Across the Narrow Sea in Qarth, Danerys is the subject of burning desire from Zaro, the member of the Thirteen who vouched for her entry into the best city that ever was or will be. Ser Jorah Mormont was also given a spooky warning by a strange woman in a gold head mask that the Khaleesi needed his help now more than ever, because her dragons are power, aka "fire made flesh".
Water presented itself in the form of Theon Greyjoy, initially mocked by the crew of his new ship the Sea Bitch, but then exposed to a more fluid method of operation by a kindly first mate.
We also had Bran's disturbing dream of a flooded Winterfell, foreshadowing the death of many of his subjects, including faithful old retainer Ser Rodrik Cassel. The knight goes off to defend one of Winterfell's loyal fortresses, Torrhen's Square, from attack - but they don't know it's Greyjoy they're going up against, not the Lannisters.
Speaking of the lions, Tywin's language to his cousin at the Harrenhal strategy table is certainly earthy. But could Arya become an ally? She's exposed her northernness, but Tywin remains unaware she's a Stark. Someone else who's very interested in Arya is "The Man", who's a little bit rapey and more than a bit completely creepy. He offers to repay his debt to Arya for saving his life in a very handy way indeed.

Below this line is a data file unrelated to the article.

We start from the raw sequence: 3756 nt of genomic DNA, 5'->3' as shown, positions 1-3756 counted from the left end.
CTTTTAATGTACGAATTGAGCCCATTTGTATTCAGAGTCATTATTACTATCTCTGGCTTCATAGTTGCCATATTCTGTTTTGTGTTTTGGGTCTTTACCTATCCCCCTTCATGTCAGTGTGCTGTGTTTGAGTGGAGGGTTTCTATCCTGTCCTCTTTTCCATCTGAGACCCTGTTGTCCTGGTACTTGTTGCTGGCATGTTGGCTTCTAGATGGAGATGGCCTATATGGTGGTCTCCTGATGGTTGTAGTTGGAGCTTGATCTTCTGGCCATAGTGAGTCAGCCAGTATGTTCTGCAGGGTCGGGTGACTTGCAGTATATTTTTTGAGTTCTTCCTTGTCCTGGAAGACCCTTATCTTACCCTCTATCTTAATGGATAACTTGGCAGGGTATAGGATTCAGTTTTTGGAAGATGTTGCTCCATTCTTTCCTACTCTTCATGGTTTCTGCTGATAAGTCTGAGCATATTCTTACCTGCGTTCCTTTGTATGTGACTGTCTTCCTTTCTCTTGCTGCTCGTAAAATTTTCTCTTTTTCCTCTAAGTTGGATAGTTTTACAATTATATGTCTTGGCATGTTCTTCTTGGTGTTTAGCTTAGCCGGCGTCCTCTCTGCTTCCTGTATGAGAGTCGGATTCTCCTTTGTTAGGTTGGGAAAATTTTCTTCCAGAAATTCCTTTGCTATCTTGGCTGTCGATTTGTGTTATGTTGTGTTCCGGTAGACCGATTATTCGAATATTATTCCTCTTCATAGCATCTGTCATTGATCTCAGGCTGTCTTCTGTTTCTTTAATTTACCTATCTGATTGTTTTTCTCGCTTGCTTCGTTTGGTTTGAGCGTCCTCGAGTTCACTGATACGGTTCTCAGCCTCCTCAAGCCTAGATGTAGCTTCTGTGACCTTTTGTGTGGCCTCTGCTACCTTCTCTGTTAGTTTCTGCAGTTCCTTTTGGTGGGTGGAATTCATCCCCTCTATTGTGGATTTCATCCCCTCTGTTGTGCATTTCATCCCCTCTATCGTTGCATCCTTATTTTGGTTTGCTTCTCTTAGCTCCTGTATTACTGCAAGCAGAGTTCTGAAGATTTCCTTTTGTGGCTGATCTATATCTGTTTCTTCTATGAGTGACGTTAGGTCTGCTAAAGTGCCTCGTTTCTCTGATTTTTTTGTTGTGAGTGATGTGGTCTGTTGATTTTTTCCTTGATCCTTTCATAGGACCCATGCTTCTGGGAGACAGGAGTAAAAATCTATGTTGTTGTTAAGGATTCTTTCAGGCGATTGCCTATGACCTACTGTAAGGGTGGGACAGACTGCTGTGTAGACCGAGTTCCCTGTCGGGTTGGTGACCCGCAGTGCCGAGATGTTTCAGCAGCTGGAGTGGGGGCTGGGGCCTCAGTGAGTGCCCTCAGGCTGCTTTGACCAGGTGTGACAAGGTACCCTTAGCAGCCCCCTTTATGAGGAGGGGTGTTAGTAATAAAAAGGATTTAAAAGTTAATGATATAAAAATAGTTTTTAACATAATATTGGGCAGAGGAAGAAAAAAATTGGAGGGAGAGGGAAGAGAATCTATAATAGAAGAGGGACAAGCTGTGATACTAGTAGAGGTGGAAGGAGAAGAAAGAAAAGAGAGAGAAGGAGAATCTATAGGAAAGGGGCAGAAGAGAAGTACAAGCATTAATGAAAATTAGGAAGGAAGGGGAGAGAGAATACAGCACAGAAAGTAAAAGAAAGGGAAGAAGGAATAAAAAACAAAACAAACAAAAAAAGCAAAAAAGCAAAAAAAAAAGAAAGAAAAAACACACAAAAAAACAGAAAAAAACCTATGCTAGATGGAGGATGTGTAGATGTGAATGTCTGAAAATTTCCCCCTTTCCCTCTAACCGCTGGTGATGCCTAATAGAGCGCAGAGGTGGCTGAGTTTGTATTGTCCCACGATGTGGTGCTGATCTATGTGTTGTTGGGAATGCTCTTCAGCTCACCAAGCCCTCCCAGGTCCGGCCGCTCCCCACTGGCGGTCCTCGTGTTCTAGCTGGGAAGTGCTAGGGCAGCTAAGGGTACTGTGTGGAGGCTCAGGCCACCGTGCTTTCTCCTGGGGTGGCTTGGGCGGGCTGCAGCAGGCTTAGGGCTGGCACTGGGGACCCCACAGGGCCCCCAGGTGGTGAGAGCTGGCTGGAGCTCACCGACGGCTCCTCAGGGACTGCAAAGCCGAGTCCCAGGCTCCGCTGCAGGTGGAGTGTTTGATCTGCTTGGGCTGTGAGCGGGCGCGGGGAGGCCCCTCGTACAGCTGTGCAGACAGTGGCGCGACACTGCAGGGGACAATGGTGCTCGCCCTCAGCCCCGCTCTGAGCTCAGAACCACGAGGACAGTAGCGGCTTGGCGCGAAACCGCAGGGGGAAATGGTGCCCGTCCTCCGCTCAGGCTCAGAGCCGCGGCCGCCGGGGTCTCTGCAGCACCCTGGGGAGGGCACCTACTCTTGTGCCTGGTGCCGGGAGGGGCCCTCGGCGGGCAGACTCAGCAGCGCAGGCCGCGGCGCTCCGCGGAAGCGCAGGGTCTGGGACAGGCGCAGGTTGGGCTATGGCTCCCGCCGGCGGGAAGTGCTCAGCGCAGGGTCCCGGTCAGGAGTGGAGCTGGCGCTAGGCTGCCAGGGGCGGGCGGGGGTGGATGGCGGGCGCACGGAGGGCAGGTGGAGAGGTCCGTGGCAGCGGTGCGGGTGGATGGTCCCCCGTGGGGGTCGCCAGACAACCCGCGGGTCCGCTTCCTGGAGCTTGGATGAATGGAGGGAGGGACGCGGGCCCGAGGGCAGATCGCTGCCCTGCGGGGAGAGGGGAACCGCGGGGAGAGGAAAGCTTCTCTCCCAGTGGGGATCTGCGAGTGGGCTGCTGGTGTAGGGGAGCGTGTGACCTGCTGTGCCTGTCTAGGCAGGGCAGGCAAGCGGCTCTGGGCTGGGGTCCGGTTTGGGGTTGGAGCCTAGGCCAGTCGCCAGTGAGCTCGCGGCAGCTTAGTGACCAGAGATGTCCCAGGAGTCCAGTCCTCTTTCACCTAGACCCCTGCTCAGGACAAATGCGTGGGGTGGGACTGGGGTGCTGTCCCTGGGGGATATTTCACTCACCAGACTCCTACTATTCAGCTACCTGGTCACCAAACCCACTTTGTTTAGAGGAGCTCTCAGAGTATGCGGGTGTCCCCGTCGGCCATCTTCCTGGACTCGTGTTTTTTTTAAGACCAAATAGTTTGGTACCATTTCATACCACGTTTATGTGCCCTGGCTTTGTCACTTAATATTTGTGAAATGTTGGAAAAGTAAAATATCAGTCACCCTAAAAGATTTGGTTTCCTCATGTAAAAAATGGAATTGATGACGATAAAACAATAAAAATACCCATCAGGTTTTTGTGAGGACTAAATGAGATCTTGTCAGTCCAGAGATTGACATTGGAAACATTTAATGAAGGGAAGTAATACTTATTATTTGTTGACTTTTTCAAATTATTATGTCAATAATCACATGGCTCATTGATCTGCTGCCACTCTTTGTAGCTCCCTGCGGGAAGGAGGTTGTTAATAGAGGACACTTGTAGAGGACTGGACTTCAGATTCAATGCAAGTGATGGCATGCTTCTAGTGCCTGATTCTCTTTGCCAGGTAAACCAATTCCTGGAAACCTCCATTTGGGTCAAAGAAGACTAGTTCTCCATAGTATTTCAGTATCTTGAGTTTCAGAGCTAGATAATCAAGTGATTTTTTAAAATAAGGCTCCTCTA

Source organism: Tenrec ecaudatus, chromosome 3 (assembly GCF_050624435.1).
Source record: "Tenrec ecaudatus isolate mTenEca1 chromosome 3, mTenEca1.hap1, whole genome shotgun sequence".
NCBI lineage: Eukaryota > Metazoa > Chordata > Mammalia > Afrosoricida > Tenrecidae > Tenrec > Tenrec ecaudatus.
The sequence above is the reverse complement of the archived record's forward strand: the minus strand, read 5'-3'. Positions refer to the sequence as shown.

The Night's Watch are also on the ground. Camped on a bluff well north of the Wall, Jon Snow couldn't warm to Sam's relentless positivity - he believes the First Men were scared when they holed up on "The Fist", facing threats beyond terror. So he does what any stubborn bastard would do - volunteers to join the guerilla mission against Mance Raydar. Typical heroics. Still, he wins the award for best brooding work of the series so far.
|As deep as the winter snows.|
Yay! (Best Moments)
Tyrion should just be given this award in perpetuity. Torturing Lancel for information in his litter; demanding his sister take the threat of Stannis seriously; and the interaction with Bronn and the pyromancer were all brilliant. But how good was realising the people don't like him? "Demon monkey?" he says forlornly.